Beat the Heat: How to Survive the Summer Running Season

It's hot, y'all. I can say y'all now because I live in Texas, even though I was born and raised in Pittsburgh, Pennsylvania (where they say yinz instead of y'all. Seriously). It's June and the heat is on in Fort Worth, TX. Our high temperatures are in the high 90s every single day with the heat index well over 100. It's only June and those triple digit temperatures are coming. So how do I survive the summer running season? 

 

Plan your race schedule accordingly

I only run half marathon distance races in the spring and fall because doing long runs in this weather is my own personal hell. I plan my races so I never have to do long run training in the heat. I take the summer off from long runs and use this time instead to maintain my running base and work on strength training. Once the cooler temperatures of fall roll around, I start up my half marathon training again. It's good for the body to work in these cycles. Some parts of the year you are working on running endurance and others on strength. 

Timing is Everything

Even though it is hot, I know I still want to run. It is those outdoor runs that help me clear my head, work out my problems and maintain my running base (and sanity). Plan your runs for the early morning or late evening during the coolest times of the day. The humidity is often still high, but at least the sun isn't. 

Plan your route accordingly

Running in the shade can feel significantly cooler than running in direct sun. Plan your route through neighborhoods or parks with trees or building coverage. 

Hydrate

Hydration starts in the morning and should last all day, not just right before and during your workout. Maintain an adequate level of hydration and then hydrate early and often. Carry water with you, plan your route near water fountains or run in loops, so you can pass your house for water on multiple stops. I often leave bottles of water on my front step so I can grab a drink (or dump over my head) as I pass.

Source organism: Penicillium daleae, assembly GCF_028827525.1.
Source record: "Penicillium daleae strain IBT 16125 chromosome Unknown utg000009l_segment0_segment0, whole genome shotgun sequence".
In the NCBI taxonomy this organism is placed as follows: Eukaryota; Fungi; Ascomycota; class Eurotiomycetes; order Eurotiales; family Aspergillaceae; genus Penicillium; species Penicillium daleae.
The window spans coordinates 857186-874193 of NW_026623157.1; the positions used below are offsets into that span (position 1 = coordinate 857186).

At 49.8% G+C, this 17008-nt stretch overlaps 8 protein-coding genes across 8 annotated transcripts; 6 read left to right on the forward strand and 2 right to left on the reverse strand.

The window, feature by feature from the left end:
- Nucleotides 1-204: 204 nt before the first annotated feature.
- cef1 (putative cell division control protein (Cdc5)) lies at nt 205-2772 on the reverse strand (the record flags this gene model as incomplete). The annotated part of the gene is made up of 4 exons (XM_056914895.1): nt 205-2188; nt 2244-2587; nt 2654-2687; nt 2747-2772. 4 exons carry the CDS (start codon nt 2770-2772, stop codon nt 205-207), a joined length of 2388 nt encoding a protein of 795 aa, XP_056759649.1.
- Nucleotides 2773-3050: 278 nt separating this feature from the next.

This is how I hydrate on my way to the track. 

This is how I hydrate on my way to the track. 

 

Dress for the occasion

Wear light-colored, loose-fitting, wicking (aka non-cotton) apparel. Wicking apparel pulls the sweat away from the fabric, rather than absorbing it. Run in shorts and tank top (aka the least amount of clothing legally possible) with plenty of sunscreen. I recommend a visor or hat and sunglasses. Do not wear socks made from cotton, they can lead to blisters when you sweat. Friends don't let running friends wear cotton.

Slow the heck down

You need to manage expectations. No matter what your current pace is, you can expect to move a little slower when the temperatures rise. Slow down and pace your run by effort rather than speed. Reduce your overall exercise intensity while you adapt to the heat. Don't worry about the reduced speed, after a full summer of running when fall rolls around you'll feel like a speed demon in those cooler temperatures.

Take it Indoors

I know. I know. I love to hate the treadmill too, but please run smart. The hot summers are not the right time to practice outdoor speed intervals or intense workouts. Leave those workouts for the treadmill. If there is extreme heat or poor air quality it is time to take your workout indoors. If you feel dizzy, lightheaded or experience cramps, goose bumps or chills, stop running and find shade and/or medical attention immediately! 

Be Prepared

Always carry your phone so you can call a friend to pick you up in case of an emergency.

How do you survive the summer running season? 

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